The objectives of this study are to determine whether recommender systems can successfully be used to recommend practice questions to students following a high-stakes summative assessment, and if so, which algorithms are most suited to this purpose. To this end, we compare the performance of several types of such recommender algorithms. The remainder of the text is structured as follows: in the methods section, we introduce recommender systems and describe the algorithms with which we will recommend items to students, as well as the data that we use. The results section evaluates the performances of these algorithms. In the conclusion, the performances of the algorithms are compared. We then go on to discuss the practical relevance and potential of the results in the discussion.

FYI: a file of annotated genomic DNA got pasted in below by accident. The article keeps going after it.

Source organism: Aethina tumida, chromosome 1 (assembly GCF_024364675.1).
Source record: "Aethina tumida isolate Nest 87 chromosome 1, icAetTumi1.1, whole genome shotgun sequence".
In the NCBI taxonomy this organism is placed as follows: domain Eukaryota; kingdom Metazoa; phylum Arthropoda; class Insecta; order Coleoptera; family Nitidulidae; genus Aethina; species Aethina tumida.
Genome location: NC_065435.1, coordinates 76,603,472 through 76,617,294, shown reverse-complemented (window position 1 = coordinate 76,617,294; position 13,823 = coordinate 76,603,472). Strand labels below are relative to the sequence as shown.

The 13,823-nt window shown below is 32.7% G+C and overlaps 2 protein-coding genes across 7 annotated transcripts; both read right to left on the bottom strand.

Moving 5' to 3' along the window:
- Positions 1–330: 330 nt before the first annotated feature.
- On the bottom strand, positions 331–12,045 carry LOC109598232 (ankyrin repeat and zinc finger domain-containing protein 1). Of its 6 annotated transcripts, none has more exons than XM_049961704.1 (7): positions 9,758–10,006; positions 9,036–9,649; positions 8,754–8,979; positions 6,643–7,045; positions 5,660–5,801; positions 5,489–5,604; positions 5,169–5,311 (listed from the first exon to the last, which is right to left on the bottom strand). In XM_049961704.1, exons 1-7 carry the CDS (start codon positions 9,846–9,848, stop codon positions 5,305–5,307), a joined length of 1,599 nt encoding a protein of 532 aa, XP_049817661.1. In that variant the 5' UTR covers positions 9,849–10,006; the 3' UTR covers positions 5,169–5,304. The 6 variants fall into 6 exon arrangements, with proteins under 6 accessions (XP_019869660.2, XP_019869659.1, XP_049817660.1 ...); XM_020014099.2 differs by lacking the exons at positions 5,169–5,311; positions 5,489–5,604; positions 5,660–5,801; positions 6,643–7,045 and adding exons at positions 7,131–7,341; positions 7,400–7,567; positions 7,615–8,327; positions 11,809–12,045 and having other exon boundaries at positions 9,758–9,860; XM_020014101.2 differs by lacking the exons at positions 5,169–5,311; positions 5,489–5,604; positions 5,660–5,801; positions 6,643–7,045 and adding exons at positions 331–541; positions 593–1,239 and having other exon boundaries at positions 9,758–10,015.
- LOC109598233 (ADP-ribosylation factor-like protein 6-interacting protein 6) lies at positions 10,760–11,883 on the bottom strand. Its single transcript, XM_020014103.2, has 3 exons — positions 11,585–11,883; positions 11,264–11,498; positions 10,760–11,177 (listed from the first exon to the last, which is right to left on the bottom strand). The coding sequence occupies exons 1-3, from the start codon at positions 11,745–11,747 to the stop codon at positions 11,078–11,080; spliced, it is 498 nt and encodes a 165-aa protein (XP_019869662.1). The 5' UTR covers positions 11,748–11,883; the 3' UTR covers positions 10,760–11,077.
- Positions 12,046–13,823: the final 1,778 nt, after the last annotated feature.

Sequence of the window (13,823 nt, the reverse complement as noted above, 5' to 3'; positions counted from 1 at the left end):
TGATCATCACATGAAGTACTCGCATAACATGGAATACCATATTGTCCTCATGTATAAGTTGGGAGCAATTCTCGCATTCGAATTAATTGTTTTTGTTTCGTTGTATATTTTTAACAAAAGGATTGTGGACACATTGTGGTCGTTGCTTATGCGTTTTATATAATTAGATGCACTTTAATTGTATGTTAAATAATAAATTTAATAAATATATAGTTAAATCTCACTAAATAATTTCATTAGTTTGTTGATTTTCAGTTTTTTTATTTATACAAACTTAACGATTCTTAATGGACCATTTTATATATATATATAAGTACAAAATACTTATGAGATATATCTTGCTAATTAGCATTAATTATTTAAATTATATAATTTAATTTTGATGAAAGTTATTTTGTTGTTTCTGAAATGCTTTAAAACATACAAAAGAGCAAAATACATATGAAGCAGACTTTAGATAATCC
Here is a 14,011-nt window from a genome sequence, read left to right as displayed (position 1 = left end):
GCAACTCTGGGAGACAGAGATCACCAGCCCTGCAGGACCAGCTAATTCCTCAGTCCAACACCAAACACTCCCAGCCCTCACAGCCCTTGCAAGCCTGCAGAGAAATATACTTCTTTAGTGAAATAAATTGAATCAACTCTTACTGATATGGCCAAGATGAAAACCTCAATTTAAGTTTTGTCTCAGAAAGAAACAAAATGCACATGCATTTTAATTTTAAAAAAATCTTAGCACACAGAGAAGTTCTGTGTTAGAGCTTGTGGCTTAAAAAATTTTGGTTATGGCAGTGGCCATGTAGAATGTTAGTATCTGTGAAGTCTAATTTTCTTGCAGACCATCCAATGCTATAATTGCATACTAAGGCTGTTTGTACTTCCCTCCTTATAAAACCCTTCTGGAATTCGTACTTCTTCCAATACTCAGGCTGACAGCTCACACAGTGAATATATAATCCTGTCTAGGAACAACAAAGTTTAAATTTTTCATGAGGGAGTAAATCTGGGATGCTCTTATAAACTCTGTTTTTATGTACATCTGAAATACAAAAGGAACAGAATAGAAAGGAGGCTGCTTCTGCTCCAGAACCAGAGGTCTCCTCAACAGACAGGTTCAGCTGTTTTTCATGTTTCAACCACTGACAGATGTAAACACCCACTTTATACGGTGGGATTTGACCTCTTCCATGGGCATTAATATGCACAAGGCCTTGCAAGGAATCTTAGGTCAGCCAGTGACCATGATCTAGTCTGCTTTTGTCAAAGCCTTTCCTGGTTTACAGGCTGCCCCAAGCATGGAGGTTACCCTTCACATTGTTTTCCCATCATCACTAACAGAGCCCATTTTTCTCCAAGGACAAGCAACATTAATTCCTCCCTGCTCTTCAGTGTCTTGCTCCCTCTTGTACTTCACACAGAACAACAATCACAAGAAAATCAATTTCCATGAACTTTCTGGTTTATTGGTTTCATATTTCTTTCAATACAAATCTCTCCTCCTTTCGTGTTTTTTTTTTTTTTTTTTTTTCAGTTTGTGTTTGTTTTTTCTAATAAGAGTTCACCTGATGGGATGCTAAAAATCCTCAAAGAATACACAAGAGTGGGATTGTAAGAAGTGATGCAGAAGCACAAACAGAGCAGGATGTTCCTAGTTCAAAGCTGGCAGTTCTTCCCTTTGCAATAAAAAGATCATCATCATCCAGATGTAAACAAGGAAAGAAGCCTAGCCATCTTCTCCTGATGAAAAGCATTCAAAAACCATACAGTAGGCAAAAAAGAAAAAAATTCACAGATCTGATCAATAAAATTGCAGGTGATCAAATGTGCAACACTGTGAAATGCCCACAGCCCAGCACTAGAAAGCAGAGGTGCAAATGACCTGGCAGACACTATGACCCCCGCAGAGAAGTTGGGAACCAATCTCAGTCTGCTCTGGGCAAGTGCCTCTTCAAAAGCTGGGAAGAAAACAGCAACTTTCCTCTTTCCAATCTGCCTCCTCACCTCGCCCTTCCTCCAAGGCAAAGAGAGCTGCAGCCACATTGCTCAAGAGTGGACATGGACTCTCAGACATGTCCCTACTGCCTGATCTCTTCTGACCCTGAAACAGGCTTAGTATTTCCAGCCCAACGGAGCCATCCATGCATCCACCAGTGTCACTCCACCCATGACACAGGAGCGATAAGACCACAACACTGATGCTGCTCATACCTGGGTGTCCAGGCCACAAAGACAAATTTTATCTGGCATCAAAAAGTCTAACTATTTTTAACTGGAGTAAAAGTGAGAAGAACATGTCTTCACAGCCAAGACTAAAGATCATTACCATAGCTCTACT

## 2. Methods

### 2.1. Data

The data used in the current study come from the final examinations for secondary school students in the Netherlands. These examinations are obligatory and provide the students with access to higher education such as university when completed with a sufficient result. After taking their secondary school exams, students in the Netherlands get the opportunity to take one resit exam. Reasons for a student to take this opportunity are to (a) improve their overall grade (e.g., in order to improve the odds of getting accepted into the higher education of their choice) or (b) obtain a passing grade for a course for which that is a diploma prerequisite. The resit exam takes place two to four weeks after the grading of the initial exam, during which the student must prepare. Due to these time constraints, it is necessary that any feedback to the student is delivered within this time frame.